two people can experience and interpret the same event very differently.
we always choose how we respond.
case in point:
two women in a room. a flying insect.
one of the women verbally expressed her discomfort. the other woman tries to comfort her by explaining that the insect is a cranefly. she explains that they don’t bite or sting, they don’t even feed as adults, except the occasional nectar snack. this second woman relays a story about gardening and killing cranefly larvae along with cutworms, because they are so hard to distinguish. she tries to find the cranefly. eventually, the first woman spots the cranefly in a floor lamp. the second woman offers to cover the lamp with a baking sheet and chooses a pizza pan that appears to fit perfectly. the first woman inspects the space around the rim of the lamp with the pizza pan over it and chooses to add a baking sheet to cover up any open cracks. The women then continue their conversation.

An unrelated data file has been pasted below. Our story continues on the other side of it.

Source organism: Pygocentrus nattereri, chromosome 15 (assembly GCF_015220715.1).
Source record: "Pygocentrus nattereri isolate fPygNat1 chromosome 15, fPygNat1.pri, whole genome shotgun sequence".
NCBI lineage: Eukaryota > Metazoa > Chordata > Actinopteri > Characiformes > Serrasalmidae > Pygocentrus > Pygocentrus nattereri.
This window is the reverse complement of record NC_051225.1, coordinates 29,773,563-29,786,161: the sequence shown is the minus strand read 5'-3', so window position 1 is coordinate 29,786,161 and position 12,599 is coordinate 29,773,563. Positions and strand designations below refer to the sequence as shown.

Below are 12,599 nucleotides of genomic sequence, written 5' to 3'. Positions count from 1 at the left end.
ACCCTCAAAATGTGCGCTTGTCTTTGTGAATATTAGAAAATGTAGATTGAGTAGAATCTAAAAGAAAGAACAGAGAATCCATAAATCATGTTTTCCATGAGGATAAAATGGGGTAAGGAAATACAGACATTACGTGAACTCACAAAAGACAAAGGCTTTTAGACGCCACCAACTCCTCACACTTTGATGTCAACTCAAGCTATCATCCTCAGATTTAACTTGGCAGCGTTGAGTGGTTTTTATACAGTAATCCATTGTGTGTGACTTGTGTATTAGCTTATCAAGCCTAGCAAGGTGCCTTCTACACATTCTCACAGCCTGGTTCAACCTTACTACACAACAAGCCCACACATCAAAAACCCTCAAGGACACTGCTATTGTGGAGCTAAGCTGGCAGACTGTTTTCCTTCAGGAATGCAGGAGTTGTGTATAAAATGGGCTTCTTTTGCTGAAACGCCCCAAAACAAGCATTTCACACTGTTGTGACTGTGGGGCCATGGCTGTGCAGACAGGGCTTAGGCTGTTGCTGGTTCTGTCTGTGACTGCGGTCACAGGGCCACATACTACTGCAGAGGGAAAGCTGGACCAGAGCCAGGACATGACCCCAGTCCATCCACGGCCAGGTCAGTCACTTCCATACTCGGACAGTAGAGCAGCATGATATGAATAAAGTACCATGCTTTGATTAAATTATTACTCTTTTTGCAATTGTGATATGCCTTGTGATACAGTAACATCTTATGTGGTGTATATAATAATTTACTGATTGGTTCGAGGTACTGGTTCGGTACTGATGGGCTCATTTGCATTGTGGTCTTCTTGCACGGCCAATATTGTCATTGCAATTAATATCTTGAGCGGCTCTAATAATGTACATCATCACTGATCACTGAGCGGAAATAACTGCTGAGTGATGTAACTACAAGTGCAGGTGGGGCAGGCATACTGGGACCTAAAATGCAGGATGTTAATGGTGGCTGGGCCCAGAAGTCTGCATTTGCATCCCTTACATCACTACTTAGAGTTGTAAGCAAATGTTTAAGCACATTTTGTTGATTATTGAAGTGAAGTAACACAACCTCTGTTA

the first woman later posts a social media status update about “something crawling in the lamp”. she adds that she put a baking tray on top. she does not respond to questions what “it” was. she also does not mention the other person who shared the event with her.
choice, and free will, are wonderful gifts. we always choose how we show up. we always choose how we interpret a situation. we always choose how we relay a message, how we tell a story.
we also choose how we respond to a situation. do we choose to stay calm? do we choose to judge, and if so, how? what do we base our judgment on?